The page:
Thursday, February 23, 2012


Telephone Conversation- Wole Soyinka

The poem "The Telephone Conversation", written by the African poet and author Wole Soyinka, is a poetic satire against the widely-spread racism in the modern society. The poem depicts a West African man's attempt to rent an apartment from a white landlady and the landlady's refusal to grant his request based on his skin color. The poet makes good use of sarcastic notions and Racism to convey his message by voicing out his strong opinions about the blacks.
In the beginning itself the poet is straight forward to admit and confess he’s black. But the landlady degrades him by asking the degree of his colour(how black). Inorder to defend himself, he begins his sarcastic comments by not answering her directly but begins to play word tricks on the woman. He creates humorous irony, although it is her treating the man as a lower being yet he confuses her with his intelligence. She wants a simplistic 'black and white' answer. But he manipulates it by telling her that his face is "brunette", his hands and feet are "peroxide blond" and his bottom is "raven black". He further insults her narrow minded thinking through his anger. The poet has also developed a prejudice against her. As he describes her as “lipstick coated, long gold-rolled cigarette holder piped”. This proves that poet has a stereotypical image about the landlady that she is rich, elite and arrogant.
Hence through this poem the poet emotes how the Africans too deserve dignity and respect in a racially discriminated society. He stands out for his rights and very cleverly exhibits his emotion through the explicit conversation. The three instances about the speaker's "self-confession" about his skin color, the description of the landlady, and the speaker's use of high diction in making the landlady appear foolish proves Soyinka's good use of irony and racism. Through his wit he out smarts the landlady’s stereotype image about the blacks and creates a stand for himself.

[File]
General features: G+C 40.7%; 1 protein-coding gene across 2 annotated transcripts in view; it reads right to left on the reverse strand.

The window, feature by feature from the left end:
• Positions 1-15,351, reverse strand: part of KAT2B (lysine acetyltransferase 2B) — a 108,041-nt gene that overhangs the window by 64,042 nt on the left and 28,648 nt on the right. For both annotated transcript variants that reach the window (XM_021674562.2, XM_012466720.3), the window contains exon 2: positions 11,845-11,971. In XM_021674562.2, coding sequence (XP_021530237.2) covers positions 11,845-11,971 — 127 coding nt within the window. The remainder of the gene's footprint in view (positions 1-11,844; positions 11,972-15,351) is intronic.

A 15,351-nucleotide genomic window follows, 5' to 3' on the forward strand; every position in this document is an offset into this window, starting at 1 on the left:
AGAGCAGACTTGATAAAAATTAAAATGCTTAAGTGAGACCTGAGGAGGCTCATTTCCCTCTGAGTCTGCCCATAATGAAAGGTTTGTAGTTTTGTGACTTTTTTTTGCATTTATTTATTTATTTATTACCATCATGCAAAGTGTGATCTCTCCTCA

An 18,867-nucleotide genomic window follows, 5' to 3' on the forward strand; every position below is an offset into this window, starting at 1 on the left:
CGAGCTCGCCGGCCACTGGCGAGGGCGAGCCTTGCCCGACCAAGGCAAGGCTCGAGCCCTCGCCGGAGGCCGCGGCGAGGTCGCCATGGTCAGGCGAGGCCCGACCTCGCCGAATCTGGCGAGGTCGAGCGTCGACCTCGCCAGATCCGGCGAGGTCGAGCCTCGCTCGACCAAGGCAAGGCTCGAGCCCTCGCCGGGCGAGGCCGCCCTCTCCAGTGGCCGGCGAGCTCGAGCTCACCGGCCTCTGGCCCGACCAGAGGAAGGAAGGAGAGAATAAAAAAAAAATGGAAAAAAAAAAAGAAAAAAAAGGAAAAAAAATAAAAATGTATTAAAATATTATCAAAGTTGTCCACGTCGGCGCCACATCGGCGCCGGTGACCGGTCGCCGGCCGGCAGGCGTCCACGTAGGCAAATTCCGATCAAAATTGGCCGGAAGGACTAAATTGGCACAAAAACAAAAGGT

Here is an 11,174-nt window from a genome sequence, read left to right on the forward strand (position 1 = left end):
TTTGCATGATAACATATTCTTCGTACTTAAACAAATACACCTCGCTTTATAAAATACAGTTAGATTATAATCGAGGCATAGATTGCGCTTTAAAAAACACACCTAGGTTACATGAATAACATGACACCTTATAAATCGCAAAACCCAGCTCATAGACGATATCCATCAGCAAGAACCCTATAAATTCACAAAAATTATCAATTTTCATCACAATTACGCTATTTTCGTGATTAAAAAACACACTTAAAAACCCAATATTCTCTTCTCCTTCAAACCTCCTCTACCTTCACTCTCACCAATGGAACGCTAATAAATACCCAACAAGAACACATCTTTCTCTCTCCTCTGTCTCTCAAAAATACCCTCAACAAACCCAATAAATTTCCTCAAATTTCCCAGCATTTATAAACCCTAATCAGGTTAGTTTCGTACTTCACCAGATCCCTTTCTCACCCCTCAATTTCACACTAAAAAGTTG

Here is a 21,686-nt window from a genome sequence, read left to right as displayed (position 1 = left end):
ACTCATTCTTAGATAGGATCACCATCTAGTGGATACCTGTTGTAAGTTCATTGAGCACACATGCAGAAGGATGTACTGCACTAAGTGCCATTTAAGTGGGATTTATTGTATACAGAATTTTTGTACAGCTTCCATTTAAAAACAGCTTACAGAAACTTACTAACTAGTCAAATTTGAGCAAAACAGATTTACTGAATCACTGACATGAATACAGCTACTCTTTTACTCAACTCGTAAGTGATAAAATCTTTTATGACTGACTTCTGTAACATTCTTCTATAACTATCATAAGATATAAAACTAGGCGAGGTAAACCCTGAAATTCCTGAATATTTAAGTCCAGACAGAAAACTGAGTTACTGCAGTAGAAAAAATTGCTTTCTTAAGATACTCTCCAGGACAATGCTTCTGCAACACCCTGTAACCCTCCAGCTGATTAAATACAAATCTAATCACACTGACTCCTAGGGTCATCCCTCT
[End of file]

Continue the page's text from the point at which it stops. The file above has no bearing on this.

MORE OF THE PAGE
-Claudette Netto
Roll no 28


SOUVALI is one of the three stories written by MAHASHWEATA DEVI in her book named AFTER KURUKSHETRA. She is one of the most renowned writers of India who was awarded the Padmashree for her activist work among the dispossessed tribal community.
The story Souvali is about the protagonist Souvali a maid who is strong mother, depressed wife and a women living in a male chauvinist community. Her life revolves around her son Yuyutsu, born of Dhritarashtra. Yuyutsu is the only surviving son of Dhritarshtra who performs the last rites for him although he was never acknowledged as a son. Mahashweta Devi weaves the life Souvali depicting the deep sorrow of a woman who wants her child to be accepted and respected by rich society. Souvali has silent vengeance bottled up through out the journey of her life and she explodes this bitterness and anguish to Yuyutsu after he returns from his father’s funeral. On seeing him she has mixed feelings. As on one side she is very happy about her sons return but on the other hand she is dissatisfied as her son performs the final rites to the man who had actually never fathered him but ironically is his father. The son expresses his desire to go to his father kingdom. The mother reminds him that he was a maid’s son and was being foolish to do that and was just used by them to perform his father’s last rites. She tries explaining to her son the facts of life and that the rich do not value the poor. The writer crowns her central character Souvali not with gold but with dignity as she refuses to mourn like the other dasis. In the climax of the story she turns out to be a strong determined woman who doesn’t want to look back but instead celebrates her isolation by preparing the best of delicacies.
The story is well knit around ‘Feminism’ where women survive a subordinate role in the society who can’t even voice their opinions against the rich. Mahashweta Devi throws light on the cries of women who are crushed by the class system and male dominance prevailing in India. Souvali being a peasant has triumphed and opened doors to all those chained under the barriers of the rigid society.

-Claudette Netto
Roll no 28

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